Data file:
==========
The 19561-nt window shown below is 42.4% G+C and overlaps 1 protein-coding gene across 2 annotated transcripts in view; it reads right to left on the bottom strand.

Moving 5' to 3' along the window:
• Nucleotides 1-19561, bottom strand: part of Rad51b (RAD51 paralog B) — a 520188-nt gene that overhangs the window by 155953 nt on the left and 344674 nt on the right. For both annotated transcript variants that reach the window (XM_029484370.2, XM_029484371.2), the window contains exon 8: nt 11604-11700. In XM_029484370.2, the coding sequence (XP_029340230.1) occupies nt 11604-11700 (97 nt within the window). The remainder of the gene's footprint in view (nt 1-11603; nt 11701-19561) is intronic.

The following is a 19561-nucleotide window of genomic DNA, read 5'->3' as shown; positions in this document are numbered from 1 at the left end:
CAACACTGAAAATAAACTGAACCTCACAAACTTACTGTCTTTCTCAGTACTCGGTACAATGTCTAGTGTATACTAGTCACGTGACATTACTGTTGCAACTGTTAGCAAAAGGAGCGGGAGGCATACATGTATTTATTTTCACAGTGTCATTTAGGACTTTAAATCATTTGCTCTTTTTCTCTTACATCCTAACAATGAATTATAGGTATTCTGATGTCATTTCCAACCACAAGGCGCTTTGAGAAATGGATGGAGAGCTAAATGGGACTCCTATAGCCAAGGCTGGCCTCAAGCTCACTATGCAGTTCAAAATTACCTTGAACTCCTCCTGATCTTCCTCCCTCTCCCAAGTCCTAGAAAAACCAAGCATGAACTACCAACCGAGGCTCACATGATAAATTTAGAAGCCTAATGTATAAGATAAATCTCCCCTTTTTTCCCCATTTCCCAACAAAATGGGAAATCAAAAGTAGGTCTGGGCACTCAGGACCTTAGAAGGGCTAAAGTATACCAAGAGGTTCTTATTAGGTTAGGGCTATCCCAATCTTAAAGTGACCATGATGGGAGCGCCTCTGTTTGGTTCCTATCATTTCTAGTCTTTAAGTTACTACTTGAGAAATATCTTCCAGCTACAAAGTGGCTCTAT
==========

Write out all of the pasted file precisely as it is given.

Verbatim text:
The 19561-nt window shown below is 42.4% G+C and overlaps 1 protein-coding gene across 2 annotated transcripts in view; it reads right to left on the bottom strand.

Moving 5' to 3' along the window:
• Nucleotides 1-19561, bottom strand: part of Rad51b (RAD51 paralog B) — a 520188-nt gene that overhangs the window by 155953 nt on the left and 344674 nt on the right. For both annotated transcript variants that reach the window (XM_029484370.2, XM_029484371.2), the window contains exon 8: nt 11604-11700. In XM_029484370.2, the coding sequence (XP_029340230.1) occupies nt 11604-11700 (97 nt within the window). The remainder of the gene's footprint in view (nt 1-11603; nt 11701-19561) is intronic.

The following is a 19561-nucleotide window of genomic DNA, read 5'->3' as shown; positions in this document are numbered from 1 at the left end:
CAACACTGAAAATAAACTGAACCTCACAAACTTACTGTCTTTCTCAGTACTCGGTACAATGTCTAGTGTATACTAGTCACGTGACATTACTGTTGCAACTGTTAGCAAAAGGAGCGGGAGGCATACATGTATTTATTTTCACAGTGTCATTTAGGACTTTAAATCATTTGCTCTTTTTCTCTTACATCCTAACAATGAATTATAGGTATTCTGATGTCATTTCCAACCACAAGGCGCTTTGAGAAATGGATGGAGAGCTAAATGGGACTCCTATAGCCAAGGCTGGCCTCAAGCTCACTATGCAGTTCAAAATTACCTTGAACTCCTCCTGATCTTCCTCCCTCTCCCAAGTCCTAGAAAAACCAAGCATGAACTACCAACCGAGGCTCACATGATAAATTTAGAAGCCTAATGTATAAGATAAATCTCCCCTTTTTTCCCCATTTCCCAACAAAATGGGAAATCAAAAGTAGGTCTGGGCACTCAGGACCTTAGAAGGGCTAAAGTATACCAAGAGGTTCTTATTAGGTTAGGGCTATCCCAATCTTAAAGTGACCATGATGGGAGCGCCTCTGTTTGGTTCCTATCATTTCTAGTCTTTAAGTTACTACTTGAGAAATATCTTCCAGCTACAAAGTGGCTCTAT